Oak apples or galls were the main ingredient of one kind of ancient and medieval writing inks. The other kinds of ink were fine grained carbon suspensions; lampblack, ground charcoal, or soot from burned grapevines.

Crushing and fermenting the galls, then adding the resulting sludge to iron sulfate (or "green copperas") creates a dark blue-black ink. The sludge is thinned with water, wine, or vinegar.Gum arabic gave the ink a smooth thick consistency; if the ink is too thin, it spreads across the surface of paper or parchment before it has time to sink into the fibers.

It is easy to try this recipe; ferment the oak galls for a few days in a jar of water or vinegar, with a few rusty nails for your source of iron. You don't really need the gum arabic to get some good dark ink. When you first write with it, the ink will look pale, but it darkens as it dries.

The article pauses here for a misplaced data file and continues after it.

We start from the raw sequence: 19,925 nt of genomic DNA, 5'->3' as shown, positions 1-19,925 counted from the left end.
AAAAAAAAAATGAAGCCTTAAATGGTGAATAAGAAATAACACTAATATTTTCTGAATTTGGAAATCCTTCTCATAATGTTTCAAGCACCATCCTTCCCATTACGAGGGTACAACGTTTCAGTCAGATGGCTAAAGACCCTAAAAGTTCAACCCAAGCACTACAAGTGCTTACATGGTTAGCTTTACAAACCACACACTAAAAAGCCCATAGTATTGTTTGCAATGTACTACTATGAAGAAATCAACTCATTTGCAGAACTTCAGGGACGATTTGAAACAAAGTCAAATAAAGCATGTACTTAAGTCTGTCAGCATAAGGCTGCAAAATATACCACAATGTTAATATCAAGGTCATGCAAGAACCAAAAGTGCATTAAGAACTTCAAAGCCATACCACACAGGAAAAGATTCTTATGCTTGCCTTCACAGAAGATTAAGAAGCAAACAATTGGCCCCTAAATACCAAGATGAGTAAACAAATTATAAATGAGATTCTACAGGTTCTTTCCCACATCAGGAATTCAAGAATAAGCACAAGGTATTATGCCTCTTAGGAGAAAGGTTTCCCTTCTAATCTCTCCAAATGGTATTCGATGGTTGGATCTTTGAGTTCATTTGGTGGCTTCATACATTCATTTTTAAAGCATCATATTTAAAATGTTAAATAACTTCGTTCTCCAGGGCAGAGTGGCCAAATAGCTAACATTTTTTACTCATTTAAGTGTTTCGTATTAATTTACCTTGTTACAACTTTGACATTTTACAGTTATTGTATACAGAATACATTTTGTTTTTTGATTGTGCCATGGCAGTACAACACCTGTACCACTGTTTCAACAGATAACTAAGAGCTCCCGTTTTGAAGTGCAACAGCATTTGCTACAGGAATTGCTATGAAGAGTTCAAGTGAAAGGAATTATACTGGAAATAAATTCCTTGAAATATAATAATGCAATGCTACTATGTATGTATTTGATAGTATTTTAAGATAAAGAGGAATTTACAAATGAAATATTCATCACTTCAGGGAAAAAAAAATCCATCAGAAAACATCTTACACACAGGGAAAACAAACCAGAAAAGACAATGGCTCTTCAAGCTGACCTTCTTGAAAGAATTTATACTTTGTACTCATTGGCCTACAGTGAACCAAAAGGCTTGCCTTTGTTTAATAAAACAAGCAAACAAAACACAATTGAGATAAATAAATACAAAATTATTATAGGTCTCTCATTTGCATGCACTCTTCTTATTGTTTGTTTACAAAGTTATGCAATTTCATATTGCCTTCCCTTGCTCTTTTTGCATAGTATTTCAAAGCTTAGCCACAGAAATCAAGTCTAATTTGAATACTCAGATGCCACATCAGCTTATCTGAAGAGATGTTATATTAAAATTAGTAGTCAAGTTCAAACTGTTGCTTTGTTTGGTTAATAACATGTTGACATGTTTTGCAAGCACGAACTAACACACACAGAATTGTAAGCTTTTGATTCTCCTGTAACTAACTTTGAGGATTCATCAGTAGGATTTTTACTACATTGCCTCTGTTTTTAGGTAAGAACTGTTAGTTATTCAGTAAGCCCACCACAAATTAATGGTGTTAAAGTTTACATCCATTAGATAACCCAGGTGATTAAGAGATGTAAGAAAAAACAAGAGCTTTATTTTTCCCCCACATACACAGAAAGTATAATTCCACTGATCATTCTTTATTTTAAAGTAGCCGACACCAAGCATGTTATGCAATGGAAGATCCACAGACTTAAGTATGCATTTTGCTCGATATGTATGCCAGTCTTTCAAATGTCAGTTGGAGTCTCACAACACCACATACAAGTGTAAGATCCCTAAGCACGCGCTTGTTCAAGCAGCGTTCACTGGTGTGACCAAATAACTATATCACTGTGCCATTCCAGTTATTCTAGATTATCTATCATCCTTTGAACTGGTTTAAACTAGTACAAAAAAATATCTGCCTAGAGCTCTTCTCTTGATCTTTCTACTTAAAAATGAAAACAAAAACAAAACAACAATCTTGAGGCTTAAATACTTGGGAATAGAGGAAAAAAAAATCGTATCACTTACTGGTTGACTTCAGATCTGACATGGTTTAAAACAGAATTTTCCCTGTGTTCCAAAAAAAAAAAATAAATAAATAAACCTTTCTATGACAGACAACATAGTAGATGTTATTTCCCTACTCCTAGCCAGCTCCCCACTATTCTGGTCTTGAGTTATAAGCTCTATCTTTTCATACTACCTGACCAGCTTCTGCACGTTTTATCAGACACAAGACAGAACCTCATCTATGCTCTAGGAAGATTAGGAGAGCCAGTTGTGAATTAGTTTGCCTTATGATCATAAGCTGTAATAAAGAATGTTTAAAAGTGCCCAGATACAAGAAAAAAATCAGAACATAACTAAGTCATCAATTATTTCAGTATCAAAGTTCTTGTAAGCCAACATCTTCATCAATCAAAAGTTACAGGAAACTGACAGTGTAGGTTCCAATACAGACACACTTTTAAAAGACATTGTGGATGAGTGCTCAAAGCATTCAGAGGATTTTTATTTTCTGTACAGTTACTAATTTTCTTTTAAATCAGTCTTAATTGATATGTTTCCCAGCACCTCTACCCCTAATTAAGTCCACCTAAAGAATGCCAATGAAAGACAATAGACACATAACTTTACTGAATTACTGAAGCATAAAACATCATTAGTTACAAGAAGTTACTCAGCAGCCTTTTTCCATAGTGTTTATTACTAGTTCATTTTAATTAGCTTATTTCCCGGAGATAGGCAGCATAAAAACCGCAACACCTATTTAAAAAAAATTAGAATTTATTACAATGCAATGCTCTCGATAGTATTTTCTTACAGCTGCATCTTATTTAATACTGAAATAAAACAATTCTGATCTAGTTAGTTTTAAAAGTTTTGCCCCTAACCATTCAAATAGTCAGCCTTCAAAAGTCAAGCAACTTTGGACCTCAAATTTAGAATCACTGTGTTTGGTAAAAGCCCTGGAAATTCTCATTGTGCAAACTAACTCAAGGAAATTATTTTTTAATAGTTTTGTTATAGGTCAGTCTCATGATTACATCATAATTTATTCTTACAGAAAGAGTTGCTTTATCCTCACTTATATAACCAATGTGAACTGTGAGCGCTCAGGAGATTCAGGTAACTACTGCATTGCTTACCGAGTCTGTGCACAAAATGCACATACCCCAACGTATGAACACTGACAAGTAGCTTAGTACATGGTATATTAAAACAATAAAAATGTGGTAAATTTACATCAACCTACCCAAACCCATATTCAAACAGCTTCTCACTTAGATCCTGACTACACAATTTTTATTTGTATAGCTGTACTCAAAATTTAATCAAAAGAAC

Rules made by E.B. For his children to learne to write bye, 1571

"To make common yncke of Wyne take a quart,
Two ounces of gomme, let that be a parte,
Five ounces of galles, of copres take three,
Long standing dooth make it better to be;
If wyne ye do want, rayne water is best,
And as much stuffe as above at the least:
If yncke be to thick, put vinegar in,
For water dooth make the colour more dimme.
In hast for a shift when ye have a great nead,
Take woll, or wollen to stand you in steede;
which burnt in the fire the powder bette small
With vinegre, or water make yncke with all.
If yncke ye desire to keep long in store
Put bay salte therein, and it will not hoare.
Of that common yncke be not to your minde
Some lampblack thereto with gomme water grinde"